Suburban Marin county is a dog lover's paradise, with its many creekside and tree-lined trails and walking paths. After school dropoff, I join the ranks of Nike-clad moms, fit elders, professional dog-walkers, and erudite, slightly greying early-retired dads in the morning dog walk. It's a suburban legend that dogs and their owners grow more alike over time until you can't tell who is taking whom for a walk! I have certainly seen my share of heavyset Bulldog owners and blonde, coifed women walking Bouviers, but then again, my brain was primed to look for similarities and ignore differences. To get a more objective view, I took a look at the latest scientific findings about pet ownership and now bring you some hot-off-the-press findings about which stereotypes are actually true.
Are Owners of More Aggressive Dog Breeds More Hostile?
A research study to be published in the October, 2012 issue of the journal Personality & Individual Differences provides the first scientific validation of this rather humorous stereotype. Deborah Wells and her colleague at Queens University in Belfast, Northern Island gave personality questionnaires to dog owners attending an obedience class. They limited the study to stereotypically aggressive breeds, including Rottweilers and German Shepherds, compared to stereotypically friendly and peaceful breeds, including Labs and Golden Retrievers. The owners of the more aggressive breeds scored higher on a personality scale assessing traits of anger, aggression and hostility.
The Why Behind The Science....
The study’s author reported in an e-mail to LiveScience that although this was not yet proven, it is possible that people choose dogs that are an extension of themselves. We choose friends and partners with similar interests and tendencies, so why not dogs? It is also possible that some other factor both causes people to be more aggressive and causes them to choose aggressive breeds. People who are socially isolated, with few visitors or those living in high-crime neighborhoods are under more chronic stress, which may make them more aggressive and also more likely to choose a guard dog, such as a German shepherd.
Does Owning a Pet Make You Healthier?
Many research studies have been done, looking at this relationship in healthy people, those with chronic illness, the elderly, and nursing home residents. In these studies, dog ownership has been linked to more variability (flexibility) in how the heart adapts to stressful circumstances, lower heart rate and blood pressure, less pain, less substantially less incidence of heart attack or stroke across periods of ten years or longer. Most studies have looked at dogs, but some looked at cats.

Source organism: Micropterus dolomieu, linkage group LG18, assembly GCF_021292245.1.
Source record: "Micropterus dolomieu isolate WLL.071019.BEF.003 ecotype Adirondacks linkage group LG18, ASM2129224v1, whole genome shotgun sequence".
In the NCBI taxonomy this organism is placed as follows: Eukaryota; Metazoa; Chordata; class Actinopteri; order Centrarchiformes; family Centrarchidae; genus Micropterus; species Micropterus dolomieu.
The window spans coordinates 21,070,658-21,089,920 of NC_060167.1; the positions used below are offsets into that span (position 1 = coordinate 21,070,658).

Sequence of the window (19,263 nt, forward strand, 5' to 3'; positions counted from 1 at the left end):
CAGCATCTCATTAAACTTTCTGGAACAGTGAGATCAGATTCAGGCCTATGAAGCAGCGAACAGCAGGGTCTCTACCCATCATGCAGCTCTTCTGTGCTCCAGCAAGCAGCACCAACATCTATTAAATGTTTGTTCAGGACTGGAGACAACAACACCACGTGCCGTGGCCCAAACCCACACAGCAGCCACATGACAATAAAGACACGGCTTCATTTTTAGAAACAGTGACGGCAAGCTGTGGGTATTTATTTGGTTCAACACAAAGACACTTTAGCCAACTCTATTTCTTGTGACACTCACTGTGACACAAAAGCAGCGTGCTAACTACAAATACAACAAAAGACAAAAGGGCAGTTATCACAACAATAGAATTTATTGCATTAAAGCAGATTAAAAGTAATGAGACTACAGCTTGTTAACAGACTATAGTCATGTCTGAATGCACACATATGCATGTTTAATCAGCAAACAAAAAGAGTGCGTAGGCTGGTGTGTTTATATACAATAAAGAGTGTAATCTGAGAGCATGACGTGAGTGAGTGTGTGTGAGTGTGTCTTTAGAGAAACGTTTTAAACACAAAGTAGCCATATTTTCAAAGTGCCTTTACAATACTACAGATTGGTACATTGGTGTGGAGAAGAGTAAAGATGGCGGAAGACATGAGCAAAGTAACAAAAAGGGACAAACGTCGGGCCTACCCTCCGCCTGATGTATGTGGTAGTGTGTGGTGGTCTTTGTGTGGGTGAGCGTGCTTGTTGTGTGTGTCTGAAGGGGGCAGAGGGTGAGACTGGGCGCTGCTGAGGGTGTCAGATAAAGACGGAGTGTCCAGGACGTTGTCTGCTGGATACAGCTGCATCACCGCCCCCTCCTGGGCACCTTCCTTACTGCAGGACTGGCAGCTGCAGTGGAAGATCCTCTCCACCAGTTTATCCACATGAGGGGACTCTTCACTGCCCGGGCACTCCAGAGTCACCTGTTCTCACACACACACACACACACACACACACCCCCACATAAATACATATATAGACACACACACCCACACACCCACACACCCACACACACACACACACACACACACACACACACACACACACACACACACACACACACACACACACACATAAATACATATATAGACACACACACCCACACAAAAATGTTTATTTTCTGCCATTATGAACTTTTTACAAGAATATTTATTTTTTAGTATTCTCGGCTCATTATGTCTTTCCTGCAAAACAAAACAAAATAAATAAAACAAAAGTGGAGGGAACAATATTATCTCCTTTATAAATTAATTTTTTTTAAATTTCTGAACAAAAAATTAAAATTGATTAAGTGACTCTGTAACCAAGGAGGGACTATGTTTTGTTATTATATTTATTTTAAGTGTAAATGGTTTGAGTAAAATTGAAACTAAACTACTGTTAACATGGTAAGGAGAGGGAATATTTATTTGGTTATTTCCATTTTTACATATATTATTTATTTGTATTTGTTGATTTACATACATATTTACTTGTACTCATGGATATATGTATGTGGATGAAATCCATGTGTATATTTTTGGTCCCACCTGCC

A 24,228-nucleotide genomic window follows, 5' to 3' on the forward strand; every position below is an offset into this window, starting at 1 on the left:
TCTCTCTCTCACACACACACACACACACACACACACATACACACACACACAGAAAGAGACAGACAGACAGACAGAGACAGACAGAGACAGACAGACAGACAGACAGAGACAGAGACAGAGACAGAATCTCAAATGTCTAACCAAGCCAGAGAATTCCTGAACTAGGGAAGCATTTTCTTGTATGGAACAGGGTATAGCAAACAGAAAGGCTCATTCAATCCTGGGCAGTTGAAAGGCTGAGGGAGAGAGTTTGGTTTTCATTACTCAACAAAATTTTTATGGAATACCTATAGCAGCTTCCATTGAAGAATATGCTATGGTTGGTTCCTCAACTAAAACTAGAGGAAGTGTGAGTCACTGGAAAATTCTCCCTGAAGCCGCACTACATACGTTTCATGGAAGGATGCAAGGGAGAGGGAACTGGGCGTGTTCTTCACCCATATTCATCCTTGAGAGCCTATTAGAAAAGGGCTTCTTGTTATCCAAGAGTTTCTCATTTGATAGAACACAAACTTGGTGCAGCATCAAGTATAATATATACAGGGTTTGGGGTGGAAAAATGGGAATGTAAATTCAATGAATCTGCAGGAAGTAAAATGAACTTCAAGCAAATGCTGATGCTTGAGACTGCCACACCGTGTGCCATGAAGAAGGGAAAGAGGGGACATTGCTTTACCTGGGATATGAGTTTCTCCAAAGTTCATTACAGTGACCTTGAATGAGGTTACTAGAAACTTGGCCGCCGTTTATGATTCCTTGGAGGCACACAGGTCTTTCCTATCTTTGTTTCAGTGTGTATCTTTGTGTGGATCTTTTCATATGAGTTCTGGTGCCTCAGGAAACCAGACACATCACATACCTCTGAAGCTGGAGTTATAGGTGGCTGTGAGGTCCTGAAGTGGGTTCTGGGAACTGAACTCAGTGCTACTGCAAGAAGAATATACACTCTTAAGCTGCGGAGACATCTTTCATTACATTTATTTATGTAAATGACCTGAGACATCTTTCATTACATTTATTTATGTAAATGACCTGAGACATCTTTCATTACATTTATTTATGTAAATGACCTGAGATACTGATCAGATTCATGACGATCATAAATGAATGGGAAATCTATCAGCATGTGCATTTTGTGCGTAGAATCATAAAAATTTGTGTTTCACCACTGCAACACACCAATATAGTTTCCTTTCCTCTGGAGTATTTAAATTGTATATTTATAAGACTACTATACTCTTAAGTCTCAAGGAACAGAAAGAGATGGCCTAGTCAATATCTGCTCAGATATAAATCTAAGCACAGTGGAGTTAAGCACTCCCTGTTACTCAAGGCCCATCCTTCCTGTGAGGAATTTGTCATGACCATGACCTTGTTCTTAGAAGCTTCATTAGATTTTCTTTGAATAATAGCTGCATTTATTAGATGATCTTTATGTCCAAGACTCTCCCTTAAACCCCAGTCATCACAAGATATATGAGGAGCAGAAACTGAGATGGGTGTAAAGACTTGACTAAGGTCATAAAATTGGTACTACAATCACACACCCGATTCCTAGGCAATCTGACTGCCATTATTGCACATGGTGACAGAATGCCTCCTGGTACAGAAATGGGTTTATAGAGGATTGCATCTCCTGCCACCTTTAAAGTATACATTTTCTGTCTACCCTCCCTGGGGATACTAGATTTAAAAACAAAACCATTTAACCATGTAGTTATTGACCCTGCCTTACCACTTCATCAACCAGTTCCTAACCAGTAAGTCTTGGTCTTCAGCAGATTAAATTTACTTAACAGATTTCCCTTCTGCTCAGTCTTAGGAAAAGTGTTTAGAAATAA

The Why Behind the Science....
The obvious explanation is that owning a dog gets you outdoors and walking, as Fido needs exercise. My Aussie Shepherd herds me out the door every morning. We are both hard-working types!! In fact, research shows dog owners get more aerobic exercise than those without pets. Exercise has all kinds of heart health benefits, helps fend off obesity and diabetes, and helps you avoid the pitfalls of a sedentary lifestyle. Getting out of the house also opens up more social opportunities and helps you meet the neighbors and feel more integrated into your neighborhood. This, too, can extend your life, as well-designed studies have documented. But, what about the cat owners? We normally don’t see too many cat walkers around the neighborhood, last that I checked. It turns out that pets also have direct de-stressing effects, without your having to do anything. In experimental studies, when people had to put their hands in ice water, or do mental arithmetic, they were significantly less stressed, both psychologically and physiologically, when accompanied by their pet than by their spouse or friend. Hmmm?
Do Dog Owners Look Like Their Pets?
Researchers at the University of California, San Diego found that people were able to correctly identify real (versus fake) dog-owner pairs two-thirds of the time, if the dogs were pure breeds. They were less successful with the mutts. This finding of dog-owner similarity has been replicated in Great Britain and Japan.
The Why Behind the Science
The San Diego researchers actually tested the hypothesis that dogs and their owners, like married couples, grow to look more similar over time. This time, there was no evidence to support the relationship. Those who had owned dogs longer were not any more likely to be paired correctly with their dogs than the newer dog owners. Rather than growing more similar, it’s likely people choose dogs that look more like them to begin with. Is this a conscious choice or unconscious bias? We don’t know the answer yet. We do know that humans have an automatic distrust of dissimilar others, and trust increases with increasing perceptions of similarity. In the days when humans lived in small tribes, this could have increased one’s chances of survival. It is fascinating to think that our brains might automatically direct us to “familiar” nonhumans as well.
About The Author
Melanie Greenberg, Ph.D. is a Clinical Psychologist, and expert on Mindfulness and Positive Psychology. Dr Greenberg provides workshops and speaking engagements for organizations, life, weight loss, or career coaching, and psychotherapy for individuals and couples.
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